Bookmark   January 13, 2014 at 7:32PM
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beachlily z9a

Annie, the bulbs didn't develop--too hot down here for them. In the same growing box (different space), little carrots are appearing. It won't take long to determine if those little, itty bitty plants are salt tolerant. I'm guessing not. Probably next fall, daylilies will be planted in that area--they don't mind salt in the air and in the water.

On my last trip to BJ's warehouse, I picked up a BIG bottle of dehydrated garlic slivers. Use them all the time. Next time I'll put them them in the pestle/mortar to enhance their taste. Good idea!

    Bookmark   January 13, 2014 at 8:36PM
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Wow, Annie, they're gorgeous!!!!! I love the way they're sliced. I guess I didn't think a processor would be able to slice them.

How do you plan on keeping them? Just like that, in the jars?? Will you freeze them or just keep them in the pantry?

    Bookmark   January 13, 2014 at 9:22PM
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jasdip, they are all dried, spent hours in the mortar and pestle, so I'll just keep them in those jars, with lids and rings, and use them as needed. They'll probably "live" in the basement with the rest of the canned goods, to be brought into the kitchen as necessary.

the food processor did a great job, I just shoved the cloves by the handful into the feed tube and it sliced up like a champ. I got a few "bits", but I just spread them on the dehydrator tray with the slices and it all dried.

OK, Beachlily, I won't mail you any, LOL. For some reason I think carrots are salt sensitive but beets and cabbage/broccoli and peppers are salt tolerant. Why do I think that? Darned if I know, it's not something I'd learn here in Michigan, that's for sure. Maybe you told me?


This post was edited by annie1992 on Mon, Jan 13, 14 at 22:55

    Bookmark   January 13, 2014 at 9:53PM
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I've never heard of the 'shake method' to peel cloves, but then I've never tried to peel the cloves from 178 heads of garlic either. :O) I hope that you held some garlic for eating fresh. My best hardneck varieties will keep for many months... often until the next harvest (if they last that long).

Annie, you should have made chicken w/ 40 cloves of garlic!!! We make it in a romertopf. yum!

    Bookmark   January 14, 2014 at 6:06AM
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That garlic is just beautiful.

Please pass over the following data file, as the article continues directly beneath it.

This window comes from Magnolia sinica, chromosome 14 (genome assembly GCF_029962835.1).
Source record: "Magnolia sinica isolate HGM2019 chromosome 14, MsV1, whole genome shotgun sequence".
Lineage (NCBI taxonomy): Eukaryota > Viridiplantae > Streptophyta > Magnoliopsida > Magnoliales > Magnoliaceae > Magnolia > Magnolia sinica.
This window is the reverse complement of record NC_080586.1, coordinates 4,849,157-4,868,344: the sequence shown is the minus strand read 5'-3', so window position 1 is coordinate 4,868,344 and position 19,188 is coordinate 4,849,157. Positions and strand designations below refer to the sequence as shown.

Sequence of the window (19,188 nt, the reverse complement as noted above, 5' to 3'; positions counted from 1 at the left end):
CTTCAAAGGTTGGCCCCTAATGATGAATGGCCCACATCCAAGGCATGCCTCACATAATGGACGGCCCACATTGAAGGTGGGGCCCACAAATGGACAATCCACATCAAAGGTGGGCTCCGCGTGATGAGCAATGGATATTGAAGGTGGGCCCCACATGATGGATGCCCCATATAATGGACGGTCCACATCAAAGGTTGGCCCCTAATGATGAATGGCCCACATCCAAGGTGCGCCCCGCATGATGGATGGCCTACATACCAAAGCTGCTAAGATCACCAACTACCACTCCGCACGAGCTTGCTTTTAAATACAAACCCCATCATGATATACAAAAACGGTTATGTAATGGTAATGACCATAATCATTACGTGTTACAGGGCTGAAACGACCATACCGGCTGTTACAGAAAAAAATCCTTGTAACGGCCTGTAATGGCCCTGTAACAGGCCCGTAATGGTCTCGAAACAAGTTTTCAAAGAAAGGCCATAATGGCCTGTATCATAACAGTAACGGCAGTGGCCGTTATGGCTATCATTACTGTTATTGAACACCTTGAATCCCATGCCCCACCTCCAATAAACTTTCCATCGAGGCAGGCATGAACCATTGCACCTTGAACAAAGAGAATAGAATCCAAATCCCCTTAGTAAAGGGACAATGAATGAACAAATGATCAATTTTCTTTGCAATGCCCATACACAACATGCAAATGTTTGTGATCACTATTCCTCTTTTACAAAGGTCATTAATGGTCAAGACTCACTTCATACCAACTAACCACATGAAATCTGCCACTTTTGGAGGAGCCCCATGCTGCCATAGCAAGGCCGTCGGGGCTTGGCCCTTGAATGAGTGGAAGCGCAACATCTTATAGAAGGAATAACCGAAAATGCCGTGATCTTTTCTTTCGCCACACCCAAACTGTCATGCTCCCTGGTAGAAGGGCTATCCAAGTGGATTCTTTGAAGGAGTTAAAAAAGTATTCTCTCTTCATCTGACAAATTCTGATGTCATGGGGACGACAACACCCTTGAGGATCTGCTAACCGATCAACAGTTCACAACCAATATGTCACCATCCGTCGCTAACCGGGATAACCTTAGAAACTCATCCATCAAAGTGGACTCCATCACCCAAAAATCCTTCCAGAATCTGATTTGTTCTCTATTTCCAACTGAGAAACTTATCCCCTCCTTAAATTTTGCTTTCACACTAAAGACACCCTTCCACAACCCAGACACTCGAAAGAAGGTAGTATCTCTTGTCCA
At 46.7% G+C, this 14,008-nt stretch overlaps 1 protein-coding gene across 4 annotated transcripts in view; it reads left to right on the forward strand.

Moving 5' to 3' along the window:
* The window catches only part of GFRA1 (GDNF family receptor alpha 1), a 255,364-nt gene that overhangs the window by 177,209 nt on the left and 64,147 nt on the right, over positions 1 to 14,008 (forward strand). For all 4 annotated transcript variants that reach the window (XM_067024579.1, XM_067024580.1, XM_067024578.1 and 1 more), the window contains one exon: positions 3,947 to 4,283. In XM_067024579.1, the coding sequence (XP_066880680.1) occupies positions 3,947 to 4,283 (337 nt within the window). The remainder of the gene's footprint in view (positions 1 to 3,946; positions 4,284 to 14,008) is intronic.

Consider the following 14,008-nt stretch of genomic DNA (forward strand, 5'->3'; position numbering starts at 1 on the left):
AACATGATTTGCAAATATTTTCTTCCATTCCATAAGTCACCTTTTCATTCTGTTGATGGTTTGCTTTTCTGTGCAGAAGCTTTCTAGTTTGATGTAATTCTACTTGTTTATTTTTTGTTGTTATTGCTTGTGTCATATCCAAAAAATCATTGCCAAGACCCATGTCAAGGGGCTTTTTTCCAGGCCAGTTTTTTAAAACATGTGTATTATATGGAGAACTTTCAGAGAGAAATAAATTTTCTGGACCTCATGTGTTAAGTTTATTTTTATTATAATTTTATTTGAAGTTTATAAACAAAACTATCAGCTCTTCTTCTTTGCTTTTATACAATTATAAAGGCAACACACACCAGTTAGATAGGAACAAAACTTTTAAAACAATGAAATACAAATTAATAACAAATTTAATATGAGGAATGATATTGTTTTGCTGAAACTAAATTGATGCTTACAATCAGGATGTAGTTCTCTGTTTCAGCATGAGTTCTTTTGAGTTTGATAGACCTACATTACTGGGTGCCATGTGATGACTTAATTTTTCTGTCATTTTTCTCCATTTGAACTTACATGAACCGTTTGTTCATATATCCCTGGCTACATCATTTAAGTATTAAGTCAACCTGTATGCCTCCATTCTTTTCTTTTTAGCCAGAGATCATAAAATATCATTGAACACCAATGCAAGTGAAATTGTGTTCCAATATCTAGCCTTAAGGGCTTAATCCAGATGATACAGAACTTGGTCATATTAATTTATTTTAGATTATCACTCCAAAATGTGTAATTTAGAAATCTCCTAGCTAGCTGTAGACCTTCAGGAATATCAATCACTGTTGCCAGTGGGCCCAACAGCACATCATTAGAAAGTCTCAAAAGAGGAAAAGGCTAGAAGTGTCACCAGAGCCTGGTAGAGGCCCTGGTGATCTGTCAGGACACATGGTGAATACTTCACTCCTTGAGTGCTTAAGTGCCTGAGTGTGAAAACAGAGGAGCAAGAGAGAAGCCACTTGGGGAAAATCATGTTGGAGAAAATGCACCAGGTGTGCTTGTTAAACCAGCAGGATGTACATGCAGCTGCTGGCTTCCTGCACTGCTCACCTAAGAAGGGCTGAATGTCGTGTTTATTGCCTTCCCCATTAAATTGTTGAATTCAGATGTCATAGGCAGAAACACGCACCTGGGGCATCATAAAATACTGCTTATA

Bookmark   January 14, 2014 at 1:55PM
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I haven't peeled that many at one time either, but if I do, I'll try that.

Finally got to take a walk up to the garden this weekend (it's been either too snowy/icy to walk up the hill, too bloody cold or too muddy) and I was surprised to see some of mine popping up already. Hope they know what they're doing.

I planted about 100 this year - my standby German Extra Hardy, some Music from a local farmer, Chesnok Red and Killarney Red. Can't wait for scapes!

    Bookmark   January 14, 2014 at 6:47PM
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Annie, you did well! (Big surprise, huh?) One of these days I'll grow garlic. One of these days I'll do a lot of stuff.

As for the peeling, in my experience the shaking method seems to work best and easiest in a light, steel, not-nonstick sauce pan with a tight fitting steel lid. I've got some old Faberware that does the trick in a snap. Two bowls held together s a recipe for disaster, glass lids add weight and don't seem to work as well.

    Bookmark   January 14, 2014 at 7:08PM
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You should be very proud of your garlic harvest, they look wonderful.

I am sure you are looking forward to a few garlic scape dinners.


    Bookmark   January 14, 2014 at 10:21PM
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dcarch, I already ate the scapes, I cut those last year about May and June and dug the garlic in July. I'll miss 'em this summer. (sigh)

I usually plant in October, but that didn't happen this year, of course.

FOAS, maybe that's why it worked so well, I used a Calphalon anodized pan with a matching lid, worked like a charm.

party, I have about a dozen heads of Music that I left to use fresh, although it's already been stored 6 months, so even it will sprout pretty soon.

Malna, 100 are going to give you a nice harvest of scapes!


    Bookmark   January 14, 2014 at 11:53PM
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Scapes make an excellent pickle, too.

    Bookmark   January 15, 2014 at 4:23AM